Mandy M. Muller, PhD [HHMI Fellow], with her sponsor Britt Glaunsinger, PhD, at the University of California, Berkeley, is examining Kaposi’s sarcoma-associated herpesvirus (KSHV), a virus associated with lifelong infections. A healthy immune system keeps the virus in check; however, in immunocompromised individuals, KSHV is associated with a number of malignances, including Kaposi’s sarcoma (KS). KSHV dramatically manipulates the intracellular gene expression environment of its host cell. The defining characteristic is a near-global depletion of cytoplasmic mRNA called “host shutoff.” The goal of this research is to mechanistically delineate how the virus hijacks host factors to dampen gene expression in the cell.

Duy P. Nguyen, PhD [Connie and Bob Lurie Fellow], with his sponsor James A. Wells, PhD, at the University of California, San Francisco, is analyzing the bacterial enzyme Cas9, which has emerged to be a versatile tool to manipulate the genome. He aims to develop an efficient method for selective delivery to and activation of Cas9 in cancer cells. The developed methodology will hopefully set the foundation for rapidly creating genetic models to interrogate signaling pathways implicated in cancer and to investigate novel drug screening approaches that identify new drug targets for cancer treatment.

Neel H. Shah, PhD, with his sponsor John Kuriyan, PhD, at the University of California, Berkeley, aims to elucidate structural details of the signaling enzyme ZAP-70, found primarily in immune T cells. Expression of ZAP-70 in other immune cells, B cells, however, is associated with chronic lymphocytic leukemia. Furthermore, loss of ZAP-70 function causes severe combined immunodeficiency; an impaired immune system can increase a patient’s susceptibility to tumor development. His research on ZAP-70 structure and function will help lay the groundwork for the development of ZAP-70-specific therapeutics.

Hume Akahori Stroud, PhD [HHMI Fellow], with his sponsor Michael E. Greenberg, PhD, at Harvard Medical School, Boston, is examining the distinct role of MeCP2, a protein that binds methyl-CpG-DNA and regulates neuronal chromatin, which “packages” DNA. The proposed research has significant implications for causes and mechanisms of cancer, as dysregulation of DNA methylation and other chromatin modifications represent early oncogenic events in a wide range of human cancers.

Tony Yu-Chen Tsai, PhD, MD [Kenneth G. and Elaine A. Langone Fellow], with his sponsor Sean G. Megason, PhD, at Harvard Medical School, Boston, seeks to understand how the signaling pathway directed by the protein Sonic Hedgehog (Shh) regulates cell-cell adhesion molecules required for correct spatial organization of the neuro-epithelium. Abnormal Shh signaling is associated with several types of cancer, and aberrant regulation of cell-cell adhesion could lead to tumor metastasis. His findings may ultimately lead to understanding and prevention of metastasis in Shh-associated cancers.

Daniel E. Webster, PhD, with his sponsor Louis M. Staudt, MD, PhD, at the National Cancer Institute, Bethesda, studies Diffuse Large B Cell Lymphoma (DLBCL), an aggressive cancer that hijacks the normal molecular mechanisms acting in immune B cells to drive malignant growth. Many genes have been studied as oncogenes or tumor suppressors in DLBCL, but a class of long non-coding RNAs (lncRNAs) remains largely unexplored for its function in this cancer. LncRNAs, once thought to be non-functional products of junk DNA, are now known to play an essential role in many biological processes. This research will discover oncogenic or tumor suppressive lncRNAs in DLBCL to uncover potential targets for cancer diagnosis or therapy.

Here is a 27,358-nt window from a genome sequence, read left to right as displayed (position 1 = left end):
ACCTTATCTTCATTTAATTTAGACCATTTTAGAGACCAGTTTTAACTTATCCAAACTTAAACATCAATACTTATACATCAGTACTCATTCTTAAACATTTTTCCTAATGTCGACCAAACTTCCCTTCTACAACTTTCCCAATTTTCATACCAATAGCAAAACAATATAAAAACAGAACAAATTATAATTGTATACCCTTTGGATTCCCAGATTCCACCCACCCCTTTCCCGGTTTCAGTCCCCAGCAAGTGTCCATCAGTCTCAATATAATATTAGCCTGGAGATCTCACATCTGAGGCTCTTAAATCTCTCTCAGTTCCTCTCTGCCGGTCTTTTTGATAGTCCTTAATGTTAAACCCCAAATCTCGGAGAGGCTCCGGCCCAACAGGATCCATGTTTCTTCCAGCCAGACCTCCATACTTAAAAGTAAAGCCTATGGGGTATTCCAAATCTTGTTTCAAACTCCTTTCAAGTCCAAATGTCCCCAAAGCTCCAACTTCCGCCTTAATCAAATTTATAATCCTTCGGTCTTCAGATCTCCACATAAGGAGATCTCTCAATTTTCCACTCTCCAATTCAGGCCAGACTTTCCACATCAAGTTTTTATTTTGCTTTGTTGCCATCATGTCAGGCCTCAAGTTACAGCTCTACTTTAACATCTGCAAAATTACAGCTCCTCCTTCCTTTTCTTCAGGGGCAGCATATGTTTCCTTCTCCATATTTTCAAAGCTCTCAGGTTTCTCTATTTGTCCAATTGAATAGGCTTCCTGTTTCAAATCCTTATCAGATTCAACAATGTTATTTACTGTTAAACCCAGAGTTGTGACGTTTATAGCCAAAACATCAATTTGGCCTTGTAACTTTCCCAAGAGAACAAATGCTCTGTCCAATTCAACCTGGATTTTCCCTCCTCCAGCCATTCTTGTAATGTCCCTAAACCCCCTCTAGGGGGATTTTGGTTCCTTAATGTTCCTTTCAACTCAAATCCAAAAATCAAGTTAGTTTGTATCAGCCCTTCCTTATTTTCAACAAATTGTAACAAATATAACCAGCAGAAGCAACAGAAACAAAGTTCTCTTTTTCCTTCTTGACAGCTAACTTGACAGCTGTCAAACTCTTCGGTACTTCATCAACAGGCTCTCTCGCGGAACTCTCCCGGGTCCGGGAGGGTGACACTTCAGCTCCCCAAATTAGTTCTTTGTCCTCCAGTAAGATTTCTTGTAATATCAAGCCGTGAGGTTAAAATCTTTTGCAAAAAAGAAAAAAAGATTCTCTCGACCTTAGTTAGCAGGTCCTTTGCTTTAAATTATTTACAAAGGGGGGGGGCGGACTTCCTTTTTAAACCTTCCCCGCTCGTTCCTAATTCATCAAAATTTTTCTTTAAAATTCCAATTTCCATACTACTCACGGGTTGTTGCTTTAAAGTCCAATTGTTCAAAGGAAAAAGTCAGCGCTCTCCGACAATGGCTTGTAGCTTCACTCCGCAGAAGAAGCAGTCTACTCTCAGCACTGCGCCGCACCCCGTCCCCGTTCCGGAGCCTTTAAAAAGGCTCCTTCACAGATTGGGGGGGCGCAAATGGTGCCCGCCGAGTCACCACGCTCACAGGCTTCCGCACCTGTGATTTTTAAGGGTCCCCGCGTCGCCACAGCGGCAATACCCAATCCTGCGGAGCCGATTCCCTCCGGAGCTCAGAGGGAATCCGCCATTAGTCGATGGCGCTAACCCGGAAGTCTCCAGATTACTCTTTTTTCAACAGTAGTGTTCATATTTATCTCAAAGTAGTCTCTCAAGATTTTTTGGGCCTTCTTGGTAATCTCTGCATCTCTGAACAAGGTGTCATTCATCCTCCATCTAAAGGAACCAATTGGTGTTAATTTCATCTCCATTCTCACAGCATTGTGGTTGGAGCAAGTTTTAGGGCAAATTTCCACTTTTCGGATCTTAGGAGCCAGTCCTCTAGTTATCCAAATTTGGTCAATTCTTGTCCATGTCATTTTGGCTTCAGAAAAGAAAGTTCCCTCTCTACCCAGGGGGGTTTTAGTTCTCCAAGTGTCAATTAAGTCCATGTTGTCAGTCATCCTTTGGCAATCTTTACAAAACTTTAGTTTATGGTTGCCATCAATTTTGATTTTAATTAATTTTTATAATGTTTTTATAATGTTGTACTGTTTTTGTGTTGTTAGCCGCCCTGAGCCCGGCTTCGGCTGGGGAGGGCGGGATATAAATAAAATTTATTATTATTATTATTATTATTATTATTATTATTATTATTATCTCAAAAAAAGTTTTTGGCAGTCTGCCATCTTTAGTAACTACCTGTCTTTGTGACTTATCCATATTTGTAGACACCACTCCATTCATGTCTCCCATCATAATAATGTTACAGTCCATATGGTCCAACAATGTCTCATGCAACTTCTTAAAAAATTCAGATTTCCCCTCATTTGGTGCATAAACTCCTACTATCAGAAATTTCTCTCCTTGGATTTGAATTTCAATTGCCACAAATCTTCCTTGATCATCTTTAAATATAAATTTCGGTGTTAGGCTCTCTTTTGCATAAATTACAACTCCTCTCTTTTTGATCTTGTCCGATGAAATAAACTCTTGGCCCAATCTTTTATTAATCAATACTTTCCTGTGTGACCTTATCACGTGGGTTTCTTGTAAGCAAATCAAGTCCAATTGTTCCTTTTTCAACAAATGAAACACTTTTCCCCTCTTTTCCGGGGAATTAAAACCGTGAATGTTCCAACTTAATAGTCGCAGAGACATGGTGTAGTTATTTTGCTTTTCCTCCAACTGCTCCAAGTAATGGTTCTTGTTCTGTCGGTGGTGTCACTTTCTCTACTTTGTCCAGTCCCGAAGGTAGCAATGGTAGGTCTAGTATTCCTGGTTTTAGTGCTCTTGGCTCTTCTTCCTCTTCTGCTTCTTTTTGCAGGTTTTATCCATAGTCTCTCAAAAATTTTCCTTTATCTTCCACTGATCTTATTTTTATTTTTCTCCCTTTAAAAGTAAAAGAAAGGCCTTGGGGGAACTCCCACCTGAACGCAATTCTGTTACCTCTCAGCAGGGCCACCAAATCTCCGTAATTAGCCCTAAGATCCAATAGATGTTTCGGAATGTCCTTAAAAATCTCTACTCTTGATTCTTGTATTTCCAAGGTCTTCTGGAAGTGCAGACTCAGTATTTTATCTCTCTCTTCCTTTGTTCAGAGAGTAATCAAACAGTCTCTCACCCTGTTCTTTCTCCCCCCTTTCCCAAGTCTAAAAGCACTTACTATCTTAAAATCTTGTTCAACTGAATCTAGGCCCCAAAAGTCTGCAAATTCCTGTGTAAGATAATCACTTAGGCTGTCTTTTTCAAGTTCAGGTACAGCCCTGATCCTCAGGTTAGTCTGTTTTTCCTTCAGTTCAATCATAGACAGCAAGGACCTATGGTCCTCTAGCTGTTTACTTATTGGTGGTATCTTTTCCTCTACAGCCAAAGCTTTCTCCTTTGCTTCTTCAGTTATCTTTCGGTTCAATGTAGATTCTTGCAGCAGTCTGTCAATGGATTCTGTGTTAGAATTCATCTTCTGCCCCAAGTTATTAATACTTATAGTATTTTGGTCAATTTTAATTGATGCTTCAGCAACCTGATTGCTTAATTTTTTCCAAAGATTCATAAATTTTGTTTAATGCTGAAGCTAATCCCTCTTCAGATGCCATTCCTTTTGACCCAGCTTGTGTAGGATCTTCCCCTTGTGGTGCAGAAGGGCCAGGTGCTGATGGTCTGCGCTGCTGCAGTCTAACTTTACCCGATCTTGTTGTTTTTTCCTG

Sungwook Woo, PhD [HHMI Fellow], with his sponsor Peng Yin, PhD, at Harvard University, Cambridge, is using protein structures to illustrate the mechanisms of cancer-related processes. His research aims to overcome limitations of current techniques by using recent breakthroughs in “programmable DNA self-assembly” to develop protein framework structures. If successful, his efforts will provide a general tool for structural biology and in turn benefit the mechanistic studies and therapeutic development for cancer.



To accelerate breakthroughs, the Damon Runyon Cancer Research Foundation provides today’s best young scientists with funding to pursue innovative research.  The Foundation has gained worldwide prominence in cancer research by identifying outstanding researchers and physician-scientists.  Twelve scientists supported by the Foundation have received the Nobel Prize, and others are heads of cancer centers and leaders of renowned research programs.  Each of its award programs is extremely competitive, with less than 10% of applications funded.  Since its founding in 1946, Damon Runyon has invested nearly $275 million and funded more than 3,420 young scientists. This year, it will commit over $16 million in new awards to brilliant young investigators.

100% of all donations to the Foundation are used to support scientific research.  Its administrative and fundraising costs are paid from its Damon Runyon Broadway Tickets Service and endowment.

For more information visit


Yung S. Lie, PhD

Deputy Director and Chief Scientific Officer

Damon Runyon Cancer Research Foundation